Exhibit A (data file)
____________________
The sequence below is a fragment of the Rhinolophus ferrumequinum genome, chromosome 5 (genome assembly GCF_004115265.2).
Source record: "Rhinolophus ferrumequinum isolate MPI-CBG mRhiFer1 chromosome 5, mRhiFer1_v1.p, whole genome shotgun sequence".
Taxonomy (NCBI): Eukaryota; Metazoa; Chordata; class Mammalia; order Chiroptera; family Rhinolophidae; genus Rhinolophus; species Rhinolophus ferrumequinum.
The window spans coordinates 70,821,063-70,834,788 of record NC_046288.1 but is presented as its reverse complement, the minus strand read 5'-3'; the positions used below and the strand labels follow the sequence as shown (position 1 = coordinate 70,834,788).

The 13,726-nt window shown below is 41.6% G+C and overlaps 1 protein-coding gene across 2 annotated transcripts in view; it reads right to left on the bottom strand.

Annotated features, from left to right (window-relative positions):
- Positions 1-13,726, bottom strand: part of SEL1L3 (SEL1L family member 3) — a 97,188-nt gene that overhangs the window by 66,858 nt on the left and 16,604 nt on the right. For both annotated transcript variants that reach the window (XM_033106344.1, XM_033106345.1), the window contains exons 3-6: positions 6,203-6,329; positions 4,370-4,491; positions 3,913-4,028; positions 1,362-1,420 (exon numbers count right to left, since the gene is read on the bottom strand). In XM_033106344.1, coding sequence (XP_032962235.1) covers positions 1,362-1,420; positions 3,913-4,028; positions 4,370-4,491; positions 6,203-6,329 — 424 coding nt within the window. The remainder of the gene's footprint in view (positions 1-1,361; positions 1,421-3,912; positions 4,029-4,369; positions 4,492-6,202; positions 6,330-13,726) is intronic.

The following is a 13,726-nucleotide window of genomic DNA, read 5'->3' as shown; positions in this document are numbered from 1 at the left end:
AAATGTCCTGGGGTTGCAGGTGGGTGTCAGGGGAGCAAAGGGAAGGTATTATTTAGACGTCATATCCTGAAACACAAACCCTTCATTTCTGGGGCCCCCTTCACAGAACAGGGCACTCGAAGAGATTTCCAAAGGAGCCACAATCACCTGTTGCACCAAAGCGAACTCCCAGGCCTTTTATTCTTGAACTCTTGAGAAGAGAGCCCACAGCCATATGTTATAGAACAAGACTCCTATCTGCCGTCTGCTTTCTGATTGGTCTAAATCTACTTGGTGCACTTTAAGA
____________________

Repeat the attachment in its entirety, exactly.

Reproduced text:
The sequence below is a fragment of the Rhinolophus ferrumequinum genome, chromosome 5 (genome assembly GCF_004115265.2).
Source record: "Rhinolophus ferrumequinum isolate MPI-CBG mRhiFer1 chromosome 5, mRhiFer1_v1.p, whole genome shotgun sequence".
Taxonomy (NCBI): Eukaryota; Metazoa; Chordata; class Mammalia; order Chiroptera; family Rhinolophidae; genus Rhinolophus; species Rhinolophus ferrumequinum.
The window spans coordinates 70,821,063-70,834,788 of record NC_046288.1 but is presented as its reverse complement, the minus strand read 5'-3'; the positions used below and the strand labels follow the sequence as shown (position 1 = coordinate 70,834,788).

The 13,726-nt window shown below is 41.6% G+C and overlaps 1 protein-coding gene across 2 annotated transcripts in view; it reads right to left on the bottom strand.

Annotated features, from left to right (window-relative positions):
- Positions 1-13,726, bottom strand: part of SEL1L3 (SEL1L family member 3) — a 97,188-nt gene that overhangs the window by 66,858 nt on the left and 16,604 nt on the right. For both annotated transcript variants that reach the window (XM_033106344.1, XM_033106345.1), the window contains exons 3-6: positions 6,203-6,329; positions 4,370-4,491; positions 3,913-4,028; positions 1,362-1,420 (exon numbers count right to left, since the gene is read on the bottom strand). In XM_033106344.1, coding sequence (XP_032962235.1) covers positions 1,362-1,420; positions 3,913-4,028; positions 4,370-4,491; positions 6,203-6,329 — 424 coding nt within the window. The remainder of the gene's footprint in view (positions 1-1,361; positions 1,421-3,912; positions 4,029-4,369; positions 4,492-6,202; positions 6,330-13,726) is intronic.

The following is a 13,726-nucleotide window of genomic DNA, read 5'->3' as shown; positions in this document are numbered from 1 at the left end:
AAATGTCCTGGGGTTGCAGGTGGGTGTCAGGGGAGCAAAGGGAAGGTATTATTTAGACGTCATATCCTGAAACACAAACCCTTCATTTCTGGGGCCCCCTTCACAGAACAGGGCACTCGAAGAGATTTCCAAAGGAGCCACAATCACCTGTTGCACCAAAGCGAACTCCCAGGCCTTTTATTCTTGAACTCTTGAGAAGAGAGCCCACAGCCATATGTTATAGAACAAGACTCCTATCTGCCGTCTGCTTTCTGATTGGTCTAAATCTACTTGGTGCACTTTAAGA